I believe that Psalm 73 is a wonderfully helpful Psalm for our lives today. In some ways it is a contrast to the verses from Psalm 36, on which we reflected yesterday, but in its conclusions it speaks to us further about staying close to the Lord. I expect you have read it before, but let me commend a re-read to you. It starts off in verses 1 & 2 with such an honest evaluation of how life often is – God is really good to us, but somehow I so easily go off piste and slip off that firm foundation in the pressures, ups and downs, disappointments and battles of life.
Then in verses 3 to 14 there is a vivid description of how life can sometimes look to us as Christians in the 21st century – written the best part of 3000 years ago! Rich people are doing well and prospering, even when their morals and behaviour are suspect. The imaginations of their hearts run riot. An awful lot of arrogance and pride. No fear of death or sense of accountability. Casual and self opinionated talk that puts others down and speaks cruelly and judgementally of others. No respect or ‘fear of the Lord’ evident. And in all this they are very comfortable. Not surprisingly, having sought to walk right with the Lord in heart and life, and been willing to accept the Lord’s work and discipline in his life, which is not always comfortable, the Psalmist finds himself troubled and on a slippery slope. But he also realises that to give voice to his confusion, pain, bitterness (v21), and perhaps even cynicism and unbelief, could cause his believing friends to stumble too.
He is vexed, distressed and confused – Until. What a wonderful word in verse 17. “Until I came into the sanctuary of God” And what happens in the sanctuary of God? Thanksgiving, praise and worship. And what happens then? Well verses 23 -28 give us a good picture. He realises God is so near, He is even holding his right hand. I really like that, especially when I think of one of my grand-daughters holding my hand as we walk along the pavement by the busy, dangerous road. And holding hands isn’t just about being safe, it’s so warm, close, intimate and belonging. And He never lets go “I am continually with You”. And He is my guide and my strength not just on the good days, but when my flesh and my heart fails. He doesn’t say buck up, instead He is the strength of my heart, v26, where I really need it. And in case I haven’t got it yet the Psalmist reminds me that God being very near to me and my refuge is really good for me (v28).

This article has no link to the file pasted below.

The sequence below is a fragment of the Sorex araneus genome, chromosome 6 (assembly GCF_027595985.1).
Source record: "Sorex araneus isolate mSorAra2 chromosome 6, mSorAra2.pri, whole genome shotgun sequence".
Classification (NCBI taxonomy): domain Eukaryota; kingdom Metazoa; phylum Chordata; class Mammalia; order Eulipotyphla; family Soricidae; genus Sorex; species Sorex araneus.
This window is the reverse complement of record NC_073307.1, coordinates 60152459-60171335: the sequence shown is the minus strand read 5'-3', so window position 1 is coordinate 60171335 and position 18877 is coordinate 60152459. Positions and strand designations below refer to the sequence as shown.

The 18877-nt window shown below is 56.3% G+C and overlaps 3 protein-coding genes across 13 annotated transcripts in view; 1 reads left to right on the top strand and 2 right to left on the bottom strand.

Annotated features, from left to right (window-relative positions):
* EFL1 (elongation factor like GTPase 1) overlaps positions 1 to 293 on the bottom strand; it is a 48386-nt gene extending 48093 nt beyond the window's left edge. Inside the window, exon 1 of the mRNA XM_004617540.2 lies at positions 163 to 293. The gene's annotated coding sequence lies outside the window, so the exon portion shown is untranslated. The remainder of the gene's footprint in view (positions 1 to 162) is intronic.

In the very real lived experience of the Psalmist, an experience that I think nearly every believer can relate to at sometime in their life, there is, for me, a very important message. He did not find the initial solution to his pain, confusion, perplexity and bitterness in thinking it through and applying the rational processes that our society and education have emphasised over the last 300years. Verse 16 says “when I pondered to understand this it was troublesome in my sight”. Nor did he feel that a healthy route was just to talk it out (verse 15).
Thinking it through may help, especially when informed by God’s truth in His word, and opening up and talking with godly friends can be of great benefit, however I think that it was in worship, praise and thanksgiving in the sanctuary that light came and his eyes, head and emotions clarified. Then he could think, and talk, with a God and heaven perspective. I think the message here is what comes first: thanksgiving and worship bring me back to the Lord’s perspectives and truth, then things can come clearer as I use my thinking apparatus, feeding on God’s word and truth, and talking and fellowshipping with others, discovering that ‘we have the mind of Christ’ as they build me up.
This surely was also Job’s experience. He spent 35 chapters trying to think it through, talk with his friends and argue towards God, and no solution. Then four chapters, 38 – 41, of encounter with God and he is (metaphorically at least) flat on his face before God “Now my eye sees you” Job 42:5, and things are now the right way up and going forward with the Lord big time. By the way I don’t think he still “understood” everything rationally, logically. Job 42:3.
Thanksgiving and worship, in the sanctuary of our hearts with the Lord, encountering Him there time and again, when it’s put first can open the door to peace, hope, fresh faith and going forward with Him again in perplexing times. As the door reopens, thinking, feeding on God’s truth and word, and fellowship with others can all kick in with an increased effect, facilitated by the Holy Spirit. Surely this is why Paul indicates in 1 Thessalonians 5:18 that giving thanks in everything is God’s will for us. When I don’t know what God’s will is and I am perplexed, first things first, start off with thanksgiving and then see where it leads.